Tuesday, May 12, 2015

Miller: "The Magical Number Seven, Plus or Minus Two" (1956)

This classic paper was based on a lecture George Miller gave in 1955. It explains his thoughts on the limits of human information processing and the mnemonic techniques we can use to overcome them.

There are several .html and .doc transcriptions of the text available online. Scans of the original text as it appeared in the Psychological Review can also be found here, here, here, here, here, and here.

The Rubbery Transmission Rate

Miller opens the paper by considering a number of experiments that suggest that people can distinguish about four to ten objects when they only vary on a single dimension. He reports, for instance, on experiments with sounds that differ in volume, chips that differ in color, and glasses of water that differ in salt content.

Miller's Figures 1, 2, 3, and 4 (pp. 83, 83, 85, and 85)

These results suggests a deeply rooted human trait, he submits:
There seems to be some limitation built into us either by learning or by the design of our nervous systems, a limit that keeps our channel capacities in this general range. On the basis of the present evidence it seems safe to say that we possess a finite and rather small capacity for making such unidimensional judgments and that this capacity does not vary a great deal from one simple sensory attribute to another. (p. 86)
The problem with this claim is that the actual information content differs hugely depending on what kinds of items you remember: Five English words add up to 50 bits, seven digits amount to 23 bits, and, naturally, eight binary digits are 8 bits. So something is clearly going wrong with this hypothesis:
For example, decimal digits are worth 3.3 bits apiece. We can recall about seven of them, for a total of 23 bits of information. Isolated English words are worth about 10 bits apiece. If the total amount of information is to remain constant at 23 bits, then we should be able to remember only two or three words chosen at random. (p. 91)
But this uniformity is of course not what we observe.

Dits and Dots

To work around the aporia, Miller introduces an ad hoc concept:
In order to capture this distinction in somewhat picturesque terms, I have fallen into the custom of distinguishing between bits of information and chunks of information. Then I can say that the number of bits of information is constant for absolute judgment and the number of chunks of information is constant for immediate memory. The span of immediate memory seems to be almost independent of the number of bits per chunk, at least over the range that has been examined to date. (pp. 92–93)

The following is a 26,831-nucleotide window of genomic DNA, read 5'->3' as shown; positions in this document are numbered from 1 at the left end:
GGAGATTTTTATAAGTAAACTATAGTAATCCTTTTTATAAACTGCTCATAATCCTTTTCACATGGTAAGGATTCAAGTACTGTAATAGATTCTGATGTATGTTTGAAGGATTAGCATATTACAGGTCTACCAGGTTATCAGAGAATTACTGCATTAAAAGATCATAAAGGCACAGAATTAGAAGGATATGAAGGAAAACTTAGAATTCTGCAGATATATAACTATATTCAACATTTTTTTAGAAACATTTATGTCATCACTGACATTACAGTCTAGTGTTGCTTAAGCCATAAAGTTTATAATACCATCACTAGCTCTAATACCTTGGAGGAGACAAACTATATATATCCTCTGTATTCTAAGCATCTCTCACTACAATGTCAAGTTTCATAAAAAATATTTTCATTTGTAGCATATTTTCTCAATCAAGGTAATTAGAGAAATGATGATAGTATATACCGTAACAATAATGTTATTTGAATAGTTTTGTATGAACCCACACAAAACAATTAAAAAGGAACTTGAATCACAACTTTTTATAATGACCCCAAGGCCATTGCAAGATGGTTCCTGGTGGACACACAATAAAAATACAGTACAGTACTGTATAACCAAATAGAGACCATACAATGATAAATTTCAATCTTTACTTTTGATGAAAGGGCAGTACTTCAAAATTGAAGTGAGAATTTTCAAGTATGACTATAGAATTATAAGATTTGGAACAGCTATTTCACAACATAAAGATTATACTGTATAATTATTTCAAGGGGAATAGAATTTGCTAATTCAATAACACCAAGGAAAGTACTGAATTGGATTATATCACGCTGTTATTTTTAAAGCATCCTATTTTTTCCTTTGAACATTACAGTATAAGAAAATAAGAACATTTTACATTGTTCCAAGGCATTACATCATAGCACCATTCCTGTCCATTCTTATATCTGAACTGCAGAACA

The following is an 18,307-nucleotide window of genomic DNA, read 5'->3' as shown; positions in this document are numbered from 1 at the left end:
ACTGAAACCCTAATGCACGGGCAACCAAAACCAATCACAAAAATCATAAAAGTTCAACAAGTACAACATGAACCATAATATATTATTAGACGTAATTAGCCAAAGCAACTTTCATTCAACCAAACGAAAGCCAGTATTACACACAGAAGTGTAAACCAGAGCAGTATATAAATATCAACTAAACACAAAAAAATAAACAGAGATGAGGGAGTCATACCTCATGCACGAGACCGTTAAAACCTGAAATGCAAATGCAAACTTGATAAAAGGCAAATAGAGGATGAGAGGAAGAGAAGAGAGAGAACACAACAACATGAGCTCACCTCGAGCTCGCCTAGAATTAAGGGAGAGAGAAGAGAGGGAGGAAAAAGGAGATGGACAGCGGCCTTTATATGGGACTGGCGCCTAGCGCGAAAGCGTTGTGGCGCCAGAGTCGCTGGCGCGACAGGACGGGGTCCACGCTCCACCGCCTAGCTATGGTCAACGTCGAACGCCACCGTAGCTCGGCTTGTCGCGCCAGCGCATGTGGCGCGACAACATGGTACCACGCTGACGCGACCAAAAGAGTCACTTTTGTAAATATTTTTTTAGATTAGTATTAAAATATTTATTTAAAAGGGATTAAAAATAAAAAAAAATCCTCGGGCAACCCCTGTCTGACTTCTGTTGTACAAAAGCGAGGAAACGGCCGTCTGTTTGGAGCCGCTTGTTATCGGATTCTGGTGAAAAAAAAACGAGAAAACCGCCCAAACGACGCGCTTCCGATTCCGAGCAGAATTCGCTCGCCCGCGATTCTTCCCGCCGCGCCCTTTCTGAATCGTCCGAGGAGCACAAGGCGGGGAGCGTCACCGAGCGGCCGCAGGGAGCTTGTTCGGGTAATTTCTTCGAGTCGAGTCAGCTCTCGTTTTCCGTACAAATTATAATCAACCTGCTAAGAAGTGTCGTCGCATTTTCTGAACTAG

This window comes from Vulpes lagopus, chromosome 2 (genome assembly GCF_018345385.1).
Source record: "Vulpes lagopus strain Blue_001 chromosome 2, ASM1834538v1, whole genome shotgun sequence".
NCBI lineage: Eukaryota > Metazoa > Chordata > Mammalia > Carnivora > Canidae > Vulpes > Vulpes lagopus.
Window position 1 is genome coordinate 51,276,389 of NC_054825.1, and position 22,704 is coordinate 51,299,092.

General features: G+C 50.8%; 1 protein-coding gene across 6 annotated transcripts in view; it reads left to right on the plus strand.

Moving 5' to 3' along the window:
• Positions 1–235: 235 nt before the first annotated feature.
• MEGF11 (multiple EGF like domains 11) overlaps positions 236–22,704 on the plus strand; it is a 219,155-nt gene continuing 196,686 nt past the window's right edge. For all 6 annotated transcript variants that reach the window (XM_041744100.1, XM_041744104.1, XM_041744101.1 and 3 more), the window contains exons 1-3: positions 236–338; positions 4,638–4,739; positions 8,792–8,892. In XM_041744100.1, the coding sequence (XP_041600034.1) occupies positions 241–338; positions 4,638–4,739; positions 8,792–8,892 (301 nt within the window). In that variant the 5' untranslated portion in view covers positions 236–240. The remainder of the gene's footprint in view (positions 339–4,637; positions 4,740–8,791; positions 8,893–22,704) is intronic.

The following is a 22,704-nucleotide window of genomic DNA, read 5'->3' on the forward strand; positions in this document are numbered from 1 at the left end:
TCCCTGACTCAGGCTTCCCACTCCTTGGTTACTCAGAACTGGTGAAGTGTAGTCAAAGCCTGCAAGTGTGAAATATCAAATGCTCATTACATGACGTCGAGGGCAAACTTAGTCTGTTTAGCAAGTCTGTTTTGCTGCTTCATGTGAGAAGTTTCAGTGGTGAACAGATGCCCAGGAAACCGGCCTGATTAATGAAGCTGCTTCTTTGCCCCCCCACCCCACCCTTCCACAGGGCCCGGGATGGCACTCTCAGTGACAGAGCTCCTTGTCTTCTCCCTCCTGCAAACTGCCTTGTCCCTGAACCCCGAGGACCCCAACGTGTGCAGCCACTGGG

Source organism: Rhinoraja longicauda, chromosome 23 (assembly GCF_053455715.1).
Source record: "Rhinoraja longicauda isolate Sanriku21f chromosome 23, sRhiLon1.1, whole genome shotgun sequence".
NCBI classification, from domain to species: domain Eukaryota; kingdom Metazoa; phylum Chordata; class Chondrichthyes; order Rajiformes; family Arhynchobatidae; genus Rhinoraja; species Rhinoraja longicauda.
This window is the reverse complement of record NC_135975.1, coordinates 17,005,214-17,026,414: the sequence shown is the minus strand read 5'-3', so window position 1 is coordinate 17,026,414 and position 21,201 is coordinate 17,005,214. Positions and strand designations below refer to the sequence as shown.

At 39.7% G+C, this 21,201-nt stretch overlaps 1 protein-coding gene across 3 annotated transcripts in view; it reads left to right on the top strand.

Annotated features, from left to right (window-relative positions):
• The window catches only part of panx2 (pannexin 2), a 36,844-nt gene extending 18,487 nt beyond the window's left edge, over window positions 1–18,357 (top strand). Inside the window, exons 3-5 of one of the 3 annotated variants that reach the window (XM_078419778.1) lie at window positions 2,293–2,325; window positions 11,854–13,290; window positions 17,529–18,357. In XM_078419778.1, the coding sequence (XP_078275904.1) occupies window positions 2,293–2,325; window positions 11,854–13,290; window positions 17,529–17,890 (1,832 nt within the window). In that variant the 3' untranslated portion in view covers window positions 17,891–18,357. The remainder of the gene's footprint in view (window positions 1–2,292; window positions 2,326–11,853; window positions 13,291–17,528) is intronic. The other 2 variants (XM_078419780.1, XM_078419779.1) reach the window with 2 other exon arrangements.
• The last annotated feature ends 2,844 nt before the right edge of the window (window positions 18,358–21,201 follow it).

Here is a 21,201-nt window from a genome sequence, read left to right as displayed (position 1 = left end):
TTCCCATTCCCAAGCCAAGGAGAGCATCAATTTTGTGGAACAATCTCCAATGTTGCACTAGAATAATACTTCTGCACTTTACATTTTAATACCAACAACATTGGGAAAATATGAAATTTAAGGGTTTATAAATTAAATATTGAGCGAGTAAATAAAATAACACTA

For example:
A man just beginning to learn radio-telegraphic code hears each dit and dah as a separate chunk. Soon he is able to organize these sounds into letters and then he can deal with the letters as chunks. Then the letters organize themselves as words, which are still larger chunks, and he begins to hear whole phrases. … In the terms I am proposing to use, the operator learns to increase the bits per chunk. (p. 93)

Something for Nothing

Miller goes on to report on an experiment carried out by someone named Sidney Smith (not included in the bibliography). By teaching himself to translate binary sequences into integers, he managed to push up his memorization ability to about 40 binary digits. Miller comments:
It is a little dramatic to watch a person get 40 binary digits in a row and then repeat them back without error. However, if you think of this merely as a mnemonic trick for extending the memory span, you will miss the more important point that is implicit in nearly all such mnemonic devices. The point is that recoding is an extremely powerful weapon for increasing the amount of information that we can deal with. (pp. 94–95)
That's clearly true, but Miller gives no hint as to what the relationship is between this chunking technique and the information-theoretical concepts with which he started.

Mathematically speaking, an encoding is a probability distribution, and a recoding is just a different probability distribution. Learning something does not magically increase your probability budget; the only way you can make some codewords shorter is to make others longer. Simply mapping random binary expansions to equally random decimal expansions should not make a difference. So it's hard to see what the connection between bits and chunks should be.

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